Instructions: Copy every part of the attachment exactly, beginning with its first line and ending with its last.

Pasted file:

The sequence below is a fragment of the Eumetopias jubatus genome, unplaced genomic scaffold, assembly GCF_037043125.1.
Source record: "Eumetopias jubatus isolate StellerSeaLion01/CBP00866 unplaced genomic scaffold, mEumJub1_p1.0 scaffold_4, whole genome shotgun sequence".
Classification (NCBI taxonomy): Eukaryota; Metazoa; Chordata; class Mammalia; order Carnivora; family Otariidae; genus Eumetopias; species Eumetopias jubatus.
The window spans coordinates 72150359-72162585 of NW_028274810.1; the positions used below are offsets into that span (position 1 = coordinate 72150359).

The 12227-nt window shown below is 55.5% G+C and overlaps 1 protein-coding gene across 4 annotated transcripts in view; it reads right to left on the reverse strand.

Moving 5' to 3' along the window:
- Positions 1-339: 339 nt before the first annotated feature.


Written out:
The sequence below is a fragment of the Eumetopias jubatus genome, unplaced genomic scaffold, assembly GCF_037043125.1.
Source record: "Eumetopias jubatus isolate StellerSeaLion01/CBP00866 unplaced genomic scaffold, mEumJub1_p1.0 scaffold_4, whole genome shotgun sequence".
Classification (NCBI taxonomy): Eukaryota; Metazoa; Chordata; class Mammalia; order Carnivora; family Otariidae; genus Eumetopias; species Eumetopias jubatus.
The window spans coordinates 72150359-72162585 of NW_028274810.1; the positions used below are offsets into that span (position 1 = coordinate 72150359).

The 12227-nt window shown below is 55.5% G+C and overlaps 1 protein-coding gene across 4 annotated transcripts in view; it reads right to left on the reverse strand.

Moving 5' to 3' along the window:
- Positions 1-339: 339 nt before the first annotated feature.